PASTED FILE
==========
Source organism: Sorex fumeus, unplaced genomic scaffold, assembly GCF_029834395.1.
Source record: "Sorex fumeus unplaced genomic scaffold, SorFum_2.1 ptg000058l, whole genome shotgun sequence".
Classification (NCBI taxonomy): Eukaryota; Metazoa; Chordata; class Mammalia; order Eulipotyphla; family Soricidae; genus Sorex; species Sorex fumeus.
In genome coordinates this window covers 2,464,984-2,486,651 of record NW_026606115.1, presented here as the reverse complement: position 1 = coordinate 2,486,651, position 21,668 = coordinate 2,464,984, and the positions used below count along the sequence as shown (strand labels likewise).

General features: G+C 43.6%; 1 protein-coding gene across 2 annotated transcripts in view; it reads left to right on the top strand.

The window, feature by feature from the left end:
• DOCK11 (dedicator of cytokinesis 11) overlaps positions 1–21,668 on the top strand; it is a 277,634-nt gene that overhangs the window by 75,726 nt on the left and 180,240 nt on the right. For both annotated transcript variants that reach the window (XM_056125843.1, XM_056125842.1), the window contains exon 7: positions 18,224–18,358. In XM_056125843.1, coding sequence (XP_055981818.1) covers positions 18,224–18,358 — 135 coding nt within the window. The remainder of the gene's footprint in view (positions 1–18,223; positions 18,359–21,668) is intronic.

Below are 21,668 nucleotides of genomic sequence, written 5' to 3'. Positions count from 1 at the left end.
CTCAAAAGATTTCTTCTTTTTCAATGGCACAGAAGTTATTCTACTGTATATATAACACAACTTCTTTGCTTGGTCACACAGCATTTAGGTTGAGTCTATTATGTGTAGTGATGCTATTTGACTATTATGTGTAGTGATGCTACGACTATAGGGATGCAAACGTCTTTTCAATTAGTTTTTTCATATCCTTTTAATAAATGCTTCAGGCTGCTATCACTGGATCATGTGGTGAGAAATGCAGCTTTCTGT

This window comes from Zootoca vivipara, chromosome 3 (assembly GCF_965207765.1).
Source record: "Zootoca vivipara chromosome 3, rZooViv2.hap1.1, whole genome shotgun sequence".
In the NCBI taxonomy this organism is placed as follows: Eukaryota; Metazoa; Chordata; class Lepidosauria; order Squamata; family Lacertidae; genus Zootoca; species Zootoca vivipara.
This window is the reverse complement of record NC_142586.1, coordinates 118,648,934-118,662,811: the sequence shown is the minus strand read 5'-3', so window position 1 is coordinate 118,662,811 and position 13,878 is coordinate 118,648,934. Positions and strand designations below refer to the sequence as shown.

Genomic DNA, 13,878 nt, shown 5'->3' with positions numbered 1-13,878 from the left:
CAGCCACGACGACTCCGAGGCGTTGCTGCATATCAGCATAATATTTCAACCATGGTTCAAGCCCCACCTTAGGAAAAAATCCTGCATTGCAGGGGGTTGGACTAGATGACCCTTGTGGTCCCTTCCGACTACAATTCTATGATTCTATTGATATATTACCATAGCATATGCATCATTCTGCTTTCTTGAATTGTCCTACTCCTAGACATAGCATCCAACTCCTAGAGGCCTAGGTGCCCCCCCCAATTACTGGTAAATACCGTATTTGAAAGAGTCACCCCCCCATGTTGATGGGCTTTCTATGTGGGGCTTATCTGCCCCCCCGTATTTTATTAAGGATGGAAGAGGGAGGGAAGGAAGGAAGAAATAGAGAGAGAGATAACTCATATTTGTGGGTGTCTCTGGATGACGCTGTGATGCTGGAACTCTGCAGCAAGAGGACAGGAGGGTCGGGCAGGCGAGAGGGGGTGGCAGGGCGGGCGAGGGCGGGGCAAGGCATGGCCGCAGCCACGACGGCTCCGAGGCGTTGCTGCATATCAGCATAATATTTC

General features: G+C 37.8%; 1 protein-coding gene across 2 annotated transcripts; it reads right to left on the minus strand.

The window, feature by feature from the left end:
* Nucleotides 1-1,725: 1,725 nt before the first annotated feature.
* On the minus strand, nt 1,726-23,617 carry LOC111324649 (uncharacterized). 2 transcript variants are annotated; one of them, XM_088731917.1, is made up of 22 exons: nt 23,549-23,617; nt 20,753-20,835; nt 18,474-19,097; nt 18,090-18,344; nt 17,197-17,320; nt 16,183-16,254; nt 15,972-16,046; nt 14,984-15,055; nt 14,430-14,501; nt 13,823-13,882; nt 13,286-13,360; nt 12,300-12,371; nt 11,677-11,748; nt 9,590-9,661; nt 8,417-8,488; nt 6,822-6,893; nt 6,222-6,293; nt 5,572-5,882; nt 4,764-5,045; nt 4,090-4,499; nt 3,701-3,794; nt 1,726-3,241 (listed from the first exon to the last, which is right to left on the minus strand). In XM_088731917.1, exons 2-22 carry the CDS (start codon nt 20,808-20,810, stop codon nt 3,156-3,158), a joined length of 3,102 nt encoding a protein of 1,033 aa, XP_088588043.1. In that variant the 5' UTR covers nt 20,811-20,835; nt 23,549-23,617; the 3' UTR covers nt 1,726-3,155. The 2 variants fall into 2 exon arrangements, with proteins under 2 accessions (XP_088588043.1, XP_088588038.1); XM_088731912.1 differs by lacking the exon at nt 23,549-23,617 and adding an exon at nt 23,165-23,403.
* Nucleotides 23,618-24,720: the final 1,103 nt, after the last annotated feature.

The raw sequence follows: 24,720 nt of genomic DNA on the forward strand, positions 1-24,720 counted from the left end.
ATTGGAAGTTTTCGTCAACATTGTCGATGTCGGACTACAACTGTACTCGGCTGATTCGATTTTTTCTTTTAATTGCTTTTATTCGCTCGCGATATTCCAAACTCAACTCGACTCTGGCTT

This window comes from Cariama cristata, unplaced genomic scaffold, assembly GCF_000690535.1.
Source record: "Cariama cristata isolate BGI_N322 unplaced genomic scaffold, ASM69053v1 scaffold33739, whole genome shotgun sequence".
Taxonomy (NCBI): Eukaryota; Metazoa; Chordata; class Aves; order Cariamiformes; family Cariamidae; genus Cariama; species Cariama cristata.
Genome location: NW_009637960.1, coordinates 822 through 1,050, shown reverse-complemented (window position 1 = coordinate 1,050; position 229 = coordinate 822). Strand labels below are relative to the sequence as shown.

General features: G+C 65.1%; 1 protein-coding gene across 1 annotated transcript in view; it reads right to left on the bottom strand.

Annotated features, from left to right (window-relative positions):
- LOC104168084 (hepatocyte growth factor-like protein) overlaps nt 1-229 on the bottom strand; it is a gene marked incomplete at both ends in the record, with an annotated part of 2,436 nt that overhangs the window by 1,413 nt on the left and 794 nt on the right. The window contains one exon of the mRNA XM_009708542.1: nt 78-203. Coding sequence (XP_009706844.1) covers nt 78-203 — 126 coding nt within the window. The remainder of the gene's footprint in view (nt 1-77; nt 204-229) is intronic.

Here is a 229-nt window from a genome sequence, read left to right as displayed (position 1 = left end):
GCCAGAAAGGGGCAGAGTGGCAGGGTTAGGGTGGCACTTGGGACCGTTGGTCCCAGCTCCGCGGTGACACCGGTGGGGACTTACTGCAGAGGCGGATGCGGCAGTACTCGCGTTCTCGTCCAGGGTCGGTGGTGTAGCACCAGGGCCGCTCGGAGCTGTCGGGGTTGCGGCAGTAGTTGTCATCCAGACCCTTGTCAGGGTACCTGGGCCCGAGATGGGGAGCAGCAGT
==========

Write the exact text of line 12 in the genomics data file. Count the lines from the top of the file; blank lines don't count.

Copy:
In the NCBI taxonomy this organism is placed as follows: Eukaryota; Metazoa; Chordata; class Lepidosauria; order Squamata; family Lacertidae; genus Zootoca; species Zootoca vivipara.